Read the latest issue of The Dairy Bar, a bi-weekly report from IDFA partner Blimling and Associates, Inc., a dairy research and consulting firm based in Madison, Wisconsin. The Dairy Bar features spotlight data, key policy updates, and a one-minute video that covers timely topics for the dairy industry.
October 21, 2020: The Dairy Bar: Holiday Promotions Heating Up, Milk Production Jumps 2.3% from 2019, and September Retail Sales Blow Expectations Out of the Water
Quick Bites: Holiday Promotions Heating Up
- It’s no secret that this holiday season is going to look a whole lot different than normal. But what about retail promotions? Thanksgiving is just five weeks away and this is the time of year that retailers start accelerating promotions.
- According to USDA data, in a typical year, butter promotions increase by 65% (store-count basis) between October and November, while average prices drop by about 30 cents. This year, with prevailing CME butter prices down sharply from prior year levels, stores may amplify advertising. Already in the first few weeks of October, 21% more stores were running ads at 44 cents behind last year’s levels.
- Cheese promotions don’t usually change as dramatically, with just an 11% bump in the number of stores running ads on eight-ounce chunks between the third and fourth quarters. And, unlike butter, spot cheddar prices remain at historically high levels, perhaps trimming the amount of marketing dollars to go around this season.
- Recent data suggests consumers are pulling back on the number of grocery trips per week and limiting the variety of stores they visit. Those shifting buying habits may push some retailers to go all-in with ads on dairy to help draw in customers.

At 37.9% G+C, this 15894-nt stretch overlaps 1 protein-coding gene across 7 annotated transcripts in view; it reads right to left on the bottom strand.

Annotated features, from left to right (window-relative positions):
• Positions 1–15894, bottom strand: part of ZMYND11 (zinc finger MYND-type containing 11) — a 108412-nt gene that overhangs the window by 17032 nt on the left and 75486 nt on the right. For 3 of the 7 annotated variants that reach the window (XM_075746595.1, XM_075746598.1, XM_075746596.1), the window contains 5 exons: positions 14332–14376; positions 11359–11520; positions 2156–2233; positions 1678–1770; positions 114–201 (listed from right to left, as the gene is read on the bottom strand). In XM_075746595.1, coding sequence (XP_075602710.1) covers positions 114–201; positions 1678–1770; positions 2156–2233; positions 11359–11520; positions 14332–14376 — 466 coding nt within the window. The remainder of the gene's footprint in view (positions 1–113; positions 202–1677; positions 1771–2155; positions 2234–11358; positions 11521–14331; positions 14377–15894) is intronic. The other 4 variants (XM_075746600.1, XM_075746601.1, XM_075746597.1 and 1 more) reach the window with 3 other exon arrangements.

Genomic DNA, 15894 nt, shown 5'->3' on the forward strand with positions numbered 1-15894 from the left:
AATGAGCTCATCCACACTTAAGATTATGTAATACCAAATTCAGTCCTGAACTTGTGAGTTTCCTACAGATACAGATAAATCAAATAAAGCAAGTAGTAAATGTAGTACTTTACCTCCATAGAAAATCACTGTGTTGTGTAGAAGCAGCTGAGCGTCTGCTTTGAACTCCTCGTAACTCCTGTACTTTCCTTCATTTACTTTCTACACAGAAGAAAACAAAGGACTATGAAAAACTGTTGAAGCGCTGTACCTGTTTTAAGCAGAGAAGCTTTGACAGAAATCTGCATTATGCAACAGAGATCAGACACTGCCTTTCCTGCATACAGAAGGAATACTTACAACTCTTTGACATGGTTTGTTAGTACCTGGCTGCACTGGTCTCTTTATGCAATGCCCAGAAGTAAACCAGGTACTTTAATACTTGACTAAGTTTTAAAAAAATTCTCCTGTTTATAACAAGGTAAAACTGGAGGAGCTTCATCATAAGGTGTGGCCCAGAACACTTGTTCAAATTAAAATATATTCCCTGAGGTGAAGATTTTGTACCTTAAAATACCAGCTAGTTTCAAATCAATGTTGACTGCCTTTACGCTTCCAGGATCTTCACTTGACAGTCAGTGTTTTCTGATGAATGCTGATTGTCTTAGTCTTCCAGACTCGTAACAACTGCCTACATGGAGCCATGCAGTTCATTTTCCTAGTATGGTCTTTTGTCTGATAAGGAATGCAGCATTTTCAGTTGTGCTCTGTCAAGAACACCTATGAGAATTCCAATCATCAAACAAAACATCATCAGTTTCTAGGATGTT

- That’s a lot of milk! U.S. September milk production jumped 2.3% from 2019 – the biggest year-to-year increase since March. Increased cow numbers helped to drive growth with 5,000 head added to the herd between August and September, taking U.S. cow numbers up to 9.366 million head.
- While milk production increased across the U.S., growth was particularly impressive in California with output up more than 3% year-over-year. That gain comes despite a 4,000 head decrease in cow numbers from September 2019. Milk output per cow increased by an impressive 3.5% year-over-year, even coming off weeks of hot temperatures and lingering poor air quality conditions due to fires.
- A new Michigan cheese plant may be helping to stir up growth in the Mideast.Production increased by 4% year-over-year, aided by a 12,000 head bump in cow numbers. Output in the Midwest, meanwhile, jumped by more than 2% from 2019.
- Generally favorable margins at the producer level are sending growth signals to many producers. Current Dairy Margin Coverage program estimates based on futures suggest that margins will land somewhere around $10.25 per hundredweight on average in 2020 – up more than 60 cents from last year. And those margin estimates do not include direct payments from the government. Margins for 2021, meanwhile, are tracking around $9.30 per hundredweight.
- Strong farm balance sheets will likely support sustained growth well into 2021, but there’s still one key unknown: Production caps. Some regions – like the Northeast and Northwest – are already seeing growth rates moderated by production caps, and reports suggest handlers in other key production areas could be putting the framework in place.